Friday, November 30, 2012

Oracle Java and Database Cloud Services in Action

Yesterday the long awaited  Oracle Cloud became reality (at least for me)! Thanks Oracle! Of course I could not wait any longer and had to do a test drive with the Oracle Database and Java Cloud Services. In order to start we need the following

Getting started
Once you confirm your activation link for the trial request you will receive an email with Service Details for
  • Identity Domain (which actually is a logical group for associated Users and Cloud Services)
  • Oracle Database Cloud Service
  • Oracle Java Cloud Service
  • Domain FTPs Account Details
In the mail there also will be a temporary password which must be changed after first login at the Identity Console. One thing really overwhelmed me is the fact that for every service you get dedicated user credentials. So there is a lot of stuff that is to be handled.

Identity Domain / Console
The Identity Domain actually is a logical group for associated Users and Cloud Services that is managed by the Identity Domain Administrator. The Identity Console is a web based application for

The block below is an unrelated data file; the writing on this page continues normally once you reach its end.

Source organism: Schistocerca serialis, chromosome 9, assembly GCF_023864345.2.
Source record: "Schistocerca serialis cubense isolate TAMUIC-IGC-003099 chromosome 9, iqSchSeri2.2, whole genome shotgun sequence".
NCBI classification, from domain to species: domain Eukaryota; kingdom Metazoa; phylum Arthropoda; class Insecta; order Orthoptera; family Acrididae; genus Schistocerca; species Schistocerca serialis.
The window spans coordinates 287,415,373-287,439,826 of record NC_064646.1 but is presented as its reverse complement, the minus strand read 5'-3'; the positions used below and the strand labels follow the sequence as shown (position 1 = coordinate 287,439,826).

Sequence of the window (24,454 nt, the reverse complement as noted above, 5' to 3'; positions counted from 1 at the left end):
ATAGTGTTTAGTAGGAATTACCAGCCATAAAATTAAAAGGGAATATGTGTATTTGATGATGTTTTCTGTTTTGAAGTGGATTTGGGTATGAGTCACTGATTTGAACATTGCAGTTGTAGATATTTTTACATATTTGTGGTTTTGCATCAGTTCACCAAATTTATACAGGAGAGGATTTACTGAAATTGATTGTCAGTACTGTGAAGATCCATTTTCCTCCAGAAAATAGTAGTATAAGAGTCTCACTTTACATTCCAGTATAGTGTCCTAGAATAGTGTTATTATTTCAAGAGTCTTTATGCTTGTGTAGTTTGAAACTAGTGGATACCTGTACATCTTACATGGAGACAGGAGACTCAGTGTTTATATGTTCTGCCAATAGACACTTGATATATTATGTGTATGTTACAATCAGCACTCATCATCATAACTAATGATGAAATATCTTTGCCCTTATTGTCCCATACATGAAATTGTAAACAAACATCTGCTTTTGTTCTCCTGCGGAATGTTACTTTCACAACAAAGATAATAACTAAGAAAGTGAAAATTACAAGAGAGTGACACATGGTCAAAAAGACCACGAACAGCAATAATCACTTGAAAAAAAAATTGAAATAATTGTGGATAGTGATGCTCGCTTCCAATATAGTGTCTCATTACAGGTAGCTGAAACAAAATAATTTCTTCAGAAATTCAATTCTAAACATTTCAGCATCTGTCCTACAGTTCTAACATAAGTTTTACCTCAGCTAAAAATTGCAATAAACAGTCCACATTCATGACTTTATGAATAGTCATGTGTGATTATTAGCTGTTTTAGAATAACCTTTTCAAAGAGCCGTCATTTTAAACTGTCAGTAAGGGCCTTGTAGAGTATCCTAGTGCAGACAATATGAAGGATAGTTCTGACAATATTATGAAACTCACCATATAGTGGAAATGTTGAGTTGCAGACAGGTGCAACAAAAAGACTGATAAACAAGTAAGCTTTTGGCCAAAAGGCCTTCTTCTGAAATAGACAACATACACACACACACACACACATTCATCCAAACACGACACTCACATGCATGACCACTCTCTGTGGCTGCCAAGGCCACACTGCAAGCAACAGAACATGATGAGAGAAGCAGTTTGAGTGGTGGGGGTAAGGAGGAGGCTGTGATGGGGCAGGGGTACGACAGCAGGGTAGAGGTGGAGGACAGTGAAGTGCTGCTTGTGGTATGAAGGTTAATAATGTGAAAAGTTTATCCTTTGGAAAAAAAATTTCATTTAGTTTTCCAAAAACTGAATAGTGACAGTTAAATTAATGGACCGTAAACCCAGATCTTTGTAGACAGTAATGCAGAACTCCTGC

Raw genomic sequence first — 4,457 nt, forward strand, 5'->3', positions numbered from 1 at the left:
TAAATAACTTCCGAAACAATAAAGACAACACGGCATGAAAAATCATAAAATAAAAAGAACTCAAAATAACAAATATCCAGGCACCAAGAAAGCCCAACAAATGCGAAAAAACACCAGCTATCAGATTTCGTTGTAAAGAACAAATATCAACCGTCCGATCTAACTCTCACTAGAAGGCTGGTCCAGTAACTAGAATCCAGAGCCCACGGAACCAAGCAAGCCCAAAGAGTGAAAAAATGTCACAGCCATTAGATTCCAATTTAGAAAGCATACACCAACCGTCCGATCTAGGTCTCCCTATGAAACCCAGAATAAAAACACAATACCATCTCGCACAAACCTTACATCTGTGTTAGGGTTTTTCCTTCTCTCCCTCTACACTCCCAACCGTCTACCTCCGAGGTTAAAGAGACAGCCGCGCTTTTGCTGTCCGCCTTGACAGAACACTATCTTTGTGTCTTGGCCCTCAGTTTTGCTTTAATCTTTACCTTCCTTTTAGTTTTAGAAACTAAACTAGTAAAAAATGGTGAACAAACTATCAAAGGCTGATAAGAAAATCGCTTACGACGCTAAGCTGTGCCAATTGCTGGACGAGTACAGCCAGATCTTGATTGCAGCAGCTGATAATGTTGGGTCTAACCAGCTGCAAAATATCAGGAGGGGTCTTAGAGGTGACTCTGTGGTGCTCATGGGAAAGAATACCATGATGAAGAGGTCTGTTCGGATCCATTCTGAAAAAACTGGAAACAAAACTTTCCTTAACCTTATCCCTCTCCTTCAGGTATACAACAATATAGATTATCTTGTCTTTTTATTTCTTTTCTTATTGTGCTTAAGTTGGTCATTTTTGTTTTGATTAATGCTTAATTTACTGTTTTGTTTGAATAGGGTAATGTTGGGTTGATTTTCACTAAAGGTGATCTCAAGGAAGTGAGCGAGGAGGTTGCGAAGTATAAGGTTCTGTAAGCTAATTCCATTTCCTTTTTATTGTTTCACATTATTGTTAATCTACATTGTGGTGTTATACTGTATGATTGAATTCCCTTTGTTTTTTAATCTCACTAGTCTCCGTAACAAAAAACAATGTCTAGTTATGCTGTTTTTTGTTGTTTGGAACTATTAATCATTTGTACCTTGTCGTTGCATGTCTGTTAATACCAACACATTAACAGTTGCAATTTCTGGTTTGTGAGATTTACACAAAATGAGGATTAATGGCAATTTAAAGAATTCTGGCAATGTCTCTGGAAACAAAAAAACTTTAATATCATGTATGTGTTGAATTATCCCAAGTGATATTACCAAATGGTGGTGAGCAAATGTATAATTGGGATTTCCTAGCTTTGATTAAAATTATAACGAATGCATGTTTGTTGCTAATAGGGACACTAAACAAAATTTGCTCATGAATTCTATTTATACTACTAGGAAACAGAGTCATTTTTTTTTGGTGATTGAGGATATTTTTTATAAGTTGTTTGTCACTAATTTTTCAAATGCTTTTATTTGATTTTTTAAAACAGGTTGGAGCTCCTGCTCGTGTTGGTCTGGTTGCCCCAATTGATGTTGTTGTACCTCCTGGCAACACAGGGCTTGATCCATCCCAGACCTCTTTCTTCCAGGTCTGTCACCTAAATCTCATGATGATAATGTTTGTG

• Manage  User Profile
  • Create / Delete Users, Reset Passwords
  • Create / Delete Roles, Assign to Users
The Identiy Console is build with ADF. It looks like that

Oracle Database Cloud Service 
The Oracle Database Cloud Service runs Oracle DB 11gR2 and is managed by Apex So logically no ADF here. Imagine you are running Oracle XE. Same here.

RESTful Services (by Application Express Listener)
RESTful services are created inside Apex and are delivered right from the Database through the Apex Listener

The defined RESTful Services can be tested right from the browser:

As you can imagine this allows pretty rapid development of RESTful Services! Beside JSON, CSV Format is supported. No XML!

As a sample DB application the following Apex App is installed and by default to demo key features of Oracle Apex! Further Apex applications can be easily deployed from the apex Workspace.

DB Export
In order to export Database strucure + data it is possible to trigger a data pump job with a single Mouse Click. After the job is completed the Dumpfile can be grabbed through SFTP from the /download user directory. The created files are automatically cleaned up after about 2 days. So do not try to archive your data here.

My test worked well without any trouble! The download speed was acceptable to although I did not download Gigs of data.

Access DB Schema
Now let us come to the  interesting part. How can we access the DB Schema from - e.g. SQLDeveloper or JDeveloper. In this case I will demo it from the new JDeveloper (Build 6229) 

In order to access the Database Cloud service from the IDE we need a so called "Cloud Connection User" to be created in the database service console (Apex) with the SQL Developer Group as stated in the JDeveloper context help. This can can be easily done through the Apex Admin Tools (Manage users and groups). I won't go into further details here.